Depositary Banks Need Common Standards for Effective Due Diligence
by Susanna Scheffold, Head of Global Securities Services, Global Transaction Banking, UniCredit
Time and cost pressures caused by new regulation and increasing emphasis on risk management are proving problematic for depositary banks undertaking due diligence. Fortunately, common industry standards are already being developed – and these can go a long way to alleviating these pressures.
A combination of regulation and increasing risk awareness has made reliable and effective due diligence a major priority for many depositary banks. But progress on this front has been stifled by the cost of obtaining sufficiently high-quality information.
Indeed, many banks are exploring new – and expensive – means of assessing and reducing risks in their networks, employing external audits, guarantees and legal expertise in due diligence workflows more frequently than ever.
A fast-advancing regulatory agenda only serves to increase the urgency of new due diligence procedures. The Alternative Investment Fund Managers Directive (AIFMD) and the Undertakings for the Collective Investment in Transferable Securities V (UCITS V) set out entirely new regulatory frameworks for risk management.
In light of these developments, many depositaries are checking their network relationships to identify unreasonably risky connections. And while this is proving a somewhat cumbersome task, work to create new common standards for due diligence is beginning to bear fruit – promising to eliminate much of the workload associated with these checks and pave the way for large increases in productivity.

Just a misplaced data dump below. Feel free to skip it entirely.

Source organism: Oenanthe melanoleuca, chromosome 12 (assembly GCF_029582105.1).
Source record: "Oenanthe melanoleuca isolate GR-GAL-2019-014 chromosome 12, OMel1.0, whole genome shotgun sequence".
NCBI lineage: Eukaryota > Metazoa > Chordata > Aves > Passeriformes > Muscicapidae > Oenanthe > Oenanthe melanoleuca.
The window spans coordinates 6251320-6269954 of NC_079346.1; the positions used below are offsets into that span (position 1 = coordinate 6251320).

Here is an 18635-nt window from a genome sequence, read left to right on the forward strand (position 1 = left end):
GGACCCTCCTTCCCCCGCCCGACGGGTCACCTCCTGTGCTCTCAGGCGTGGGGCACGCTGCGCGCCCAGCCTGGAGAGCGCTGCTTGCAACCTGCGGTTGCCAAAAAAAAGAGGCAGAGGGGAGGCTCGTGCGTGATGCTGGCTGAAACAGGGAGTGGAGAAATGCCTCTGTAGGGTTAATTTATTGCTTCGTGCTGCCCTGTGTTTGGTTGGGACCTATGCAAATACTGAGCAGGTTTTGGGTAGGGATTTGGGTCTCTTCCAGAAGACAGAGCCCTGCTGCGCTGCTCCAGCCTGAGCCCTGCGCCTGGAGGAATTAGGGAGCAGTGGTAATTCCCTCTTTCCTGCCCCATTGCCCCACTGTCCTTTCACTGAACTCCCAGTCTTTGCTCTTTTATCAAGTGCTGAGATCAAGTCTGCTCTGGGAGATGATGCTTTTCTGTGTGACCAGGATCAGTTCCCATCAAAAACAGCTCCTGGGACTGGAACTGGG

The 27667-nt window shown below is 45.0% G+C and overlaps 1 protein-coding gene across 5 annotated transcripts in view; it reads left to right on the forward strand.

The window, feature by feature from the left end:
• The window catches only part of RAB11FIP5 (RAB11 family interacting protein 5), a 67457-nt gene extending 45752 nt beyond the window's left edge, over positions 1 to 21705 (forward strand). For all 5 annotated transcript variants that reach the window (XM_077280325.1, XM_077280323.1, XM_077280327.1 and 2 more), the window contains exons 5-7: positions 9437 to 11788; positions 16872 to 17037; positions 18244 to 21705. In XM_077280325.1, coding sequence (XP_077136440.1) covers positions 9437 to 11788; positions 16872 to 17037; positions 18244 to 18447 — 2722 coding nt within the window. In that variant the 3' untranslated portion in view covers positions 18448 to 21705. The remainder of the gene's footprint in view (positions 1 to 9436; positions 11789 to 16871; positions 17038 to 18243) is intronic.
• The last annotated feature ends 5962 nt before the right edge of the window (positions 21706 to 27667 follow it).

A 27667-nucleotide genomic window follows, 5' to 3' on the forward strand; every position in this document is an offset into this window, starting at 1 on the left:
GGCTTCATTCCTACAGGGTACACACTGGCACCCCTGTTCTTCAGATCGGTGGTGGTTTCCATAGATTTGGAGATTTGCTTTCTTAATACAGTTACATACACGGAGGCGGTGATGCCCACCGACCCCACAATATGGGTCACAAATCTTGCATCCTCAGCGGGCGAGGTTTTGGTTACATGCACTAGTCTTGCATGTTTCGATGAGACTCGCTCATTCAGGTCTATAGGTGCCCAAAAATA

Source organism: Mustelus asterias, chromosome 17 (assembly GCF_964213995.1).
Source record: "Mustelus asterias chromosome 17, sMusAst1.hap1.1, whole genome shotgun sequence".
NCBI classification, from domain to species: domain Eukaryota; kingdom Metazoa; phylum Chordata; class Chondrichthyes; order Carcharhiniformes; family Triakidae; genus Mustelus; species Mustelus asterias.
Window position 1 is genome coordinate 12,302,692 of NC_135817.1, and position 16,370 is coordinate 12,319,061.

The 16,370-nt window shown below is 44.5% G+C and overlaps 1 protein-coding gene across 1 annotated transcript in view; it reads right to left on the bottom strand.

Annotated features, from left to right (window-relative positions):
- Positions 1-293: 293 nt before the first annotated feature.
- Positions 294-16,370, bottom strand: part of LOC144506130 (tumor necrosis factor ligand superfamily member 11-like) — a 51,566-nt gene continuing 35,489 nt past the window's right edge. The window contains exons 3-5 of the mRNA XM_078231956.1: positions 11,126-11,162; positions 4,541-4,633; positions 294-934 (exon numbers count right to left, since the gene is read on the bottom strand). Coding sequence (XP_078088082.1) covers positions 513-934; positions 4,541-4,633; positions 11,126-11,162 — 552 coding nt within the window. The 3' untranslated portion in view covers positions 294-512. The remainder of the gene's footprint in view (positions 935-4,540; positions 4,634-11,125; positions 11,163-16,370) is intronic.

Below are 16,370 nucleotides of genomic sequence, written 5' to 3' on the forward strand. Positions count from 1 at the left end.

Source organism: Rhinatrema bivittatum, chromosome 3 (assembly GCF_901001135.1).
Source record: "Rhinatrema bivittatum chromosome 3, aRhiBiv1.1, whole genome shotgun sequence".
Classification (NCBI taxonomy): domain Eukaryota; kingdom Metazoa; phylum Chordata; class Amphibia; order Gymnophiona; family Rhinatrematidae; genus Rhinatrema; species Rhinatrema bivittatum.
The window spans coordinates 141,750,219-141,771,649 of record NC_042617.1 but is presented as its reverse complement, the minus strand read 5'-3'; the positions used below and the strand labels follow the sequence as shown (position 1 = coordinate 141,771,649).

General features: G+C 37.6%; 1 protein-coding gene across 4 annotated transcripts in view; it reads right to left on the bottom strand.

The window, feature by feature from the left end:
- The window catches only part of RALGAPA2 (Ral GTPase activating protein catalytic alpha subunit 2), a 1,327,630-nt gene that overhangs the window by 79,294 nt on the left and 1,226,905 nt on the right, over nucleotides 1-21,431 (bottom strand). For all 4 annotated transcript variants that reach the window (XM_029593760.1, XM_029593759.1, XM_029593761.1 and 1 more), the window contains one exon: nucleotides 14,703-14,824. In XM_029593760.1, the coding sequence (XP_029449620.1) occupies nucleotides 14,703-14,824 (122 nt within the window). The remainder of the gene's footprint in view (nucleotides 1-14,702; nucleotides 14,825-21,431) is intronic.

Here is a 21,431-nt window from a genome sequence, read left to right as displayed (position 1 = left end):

Cost and complexity
Certainly, the importance of such standards must not be underestimated, as ever-increasing volumes of information continue to ramp up the complexity and cost of due diligence procedures. Indeed, due diligence reports are becoming ever more unwieldy – with pages numbering in the hundreds – and contain questions on a range of highly specific and often tenuously related minutiae, such as “Does the headquarters have parking spaces within 10 metres?”
Businesses are rightly concerned that answering such questions may cost more in resources than they are worth in risk management benefits. A lack of any consistent approach between depositary banks adds to this burden, as each has its own opinion on what should be asked in the course of proper due diligence. As it stands, respondents must devote attention and resources to researching responses for each questionnaire they receive.
Convention makes convenience
This is the underlying cause of the problem: a lack of consensus regarding the information depositaries should use for counterparty due diligence.
Solving this problem will relieve much of the burden incurred by current due diligence practices. Depositaries will no longer need to mull over the information they require – since it will be decided collectively – and counterparties will no longer need to undertake bespoke research for each questionnaire.
Of course, creating conventional standards and reaching consensus on what constitutes important data will not be straightforward, especially in Europe’s fragmented regulatory environment – while overarching regulation has been introduced through AIFMD and UCITSV, regional variations in approach and interpretation remain.